October 29, 2013
On October 29, 2013 the South Asia Center hosted a vibrant discussion about India's space aspirations, upcoming plans, and the implications of regional compeition for Indian space exploration. Although space exploration is often viewed in a global context, India's space advances are best viewed context of the geopolitical climate of the Asia-Pacific region.

The panel was moderated by John Logsdon, professor emeritus at George Washington University.  Dean Cheng, senior research fellow at the Heritage Foundation, focused his remarks on China’s space program. Mr. Cheng noted that China is not in direct competition with other countries per se, but that it has expressed a keen interest in what other countries are doing. According to Mr. Cheng, China sees space supremacy as a key factor in future wars, and this is expressed through the fact that the Chinese military has a paramount role in China’s space program.  

John Sheldon, principal and senior consultant at the Torridon Group, focused on India’s evolving space program. Mr. Sheldon mentioned that India shifted its space focus in 2006 from technology with social and economic applications towards outright space exploration. He argued that this shift is not simply a cynical ploy to one-up China, although that is part of the calculation, but that there is a serious scientific roadmap. Bharath Gopalaswamy, deputy director of the Atlantic Council’s South Asia Center, provided a broader context for India’s calculations regarding space. Dr. Gopalaswamy discussed the historical context of India’s space program, and broke the current program into three parts: space science and exploration, space applications, and space security. India’s primary focus in the short to medium term will likely remain space applications.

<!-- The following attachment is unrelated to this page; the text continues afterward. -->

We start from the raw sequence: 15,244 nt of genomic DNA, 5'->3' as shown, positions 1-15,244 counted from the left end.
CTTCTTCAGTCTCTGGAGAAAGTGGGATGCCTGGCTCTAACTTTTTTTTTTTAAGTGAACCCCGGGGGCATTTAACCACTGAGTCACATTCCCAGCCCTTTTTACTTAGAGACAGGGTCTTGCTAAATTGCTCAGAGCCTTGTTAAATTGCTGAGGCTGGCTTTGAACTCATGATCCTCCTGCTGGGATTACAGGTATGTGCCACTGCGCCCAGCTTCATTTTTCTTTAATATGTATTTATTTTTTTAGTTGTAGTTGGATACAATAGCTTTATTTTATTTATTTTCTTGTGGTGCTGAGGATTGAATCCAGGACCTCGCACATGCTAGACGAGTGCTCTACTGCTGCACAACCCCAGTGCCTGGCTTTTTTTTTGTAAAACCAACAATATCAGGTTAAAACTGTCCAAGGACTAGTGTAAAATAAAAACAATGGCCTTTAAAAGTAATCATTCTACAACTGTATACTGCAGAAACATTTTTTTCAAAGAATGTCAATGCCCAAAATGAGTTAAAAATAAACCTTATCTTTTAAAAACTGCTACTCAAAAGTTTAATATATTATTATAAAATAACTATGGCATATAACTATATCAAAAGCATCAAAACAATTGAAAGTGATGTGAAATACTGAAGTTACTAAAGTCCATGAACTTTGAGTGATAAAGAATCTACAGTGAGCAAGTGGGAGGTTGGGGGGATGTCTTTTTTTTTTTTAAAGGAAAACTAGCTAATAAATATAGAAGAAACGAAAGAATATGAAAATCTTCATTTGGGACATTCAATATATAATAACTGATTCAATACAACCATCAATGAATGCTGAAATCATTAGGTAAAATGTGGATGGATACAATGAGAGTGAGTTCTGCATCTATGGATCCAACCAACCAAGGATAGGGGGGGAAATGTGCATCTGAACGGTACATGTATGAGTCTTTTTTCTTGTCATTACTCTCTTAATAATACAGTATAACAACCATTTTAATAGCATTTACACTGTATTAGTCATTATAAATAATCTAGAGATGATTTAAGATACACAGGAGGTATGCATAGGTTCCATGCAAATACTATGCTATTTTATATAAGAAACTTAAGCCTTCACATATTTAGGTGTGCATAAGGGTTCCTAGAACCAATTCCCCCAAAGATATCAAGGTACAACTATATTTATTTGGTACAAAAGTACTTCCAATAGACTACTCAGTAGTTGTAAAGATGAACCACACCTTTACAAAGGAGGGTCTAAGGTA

The panelists concurred that while there is definite competition in various areas of space technology, particularly between China and India, it should not be characterized as a “race.” Both India and China have their own goals and plans regarding the future of the space programs, which cannot be reduced to the metaphor of the Soviet-US arms race in the 1950s and 1960s.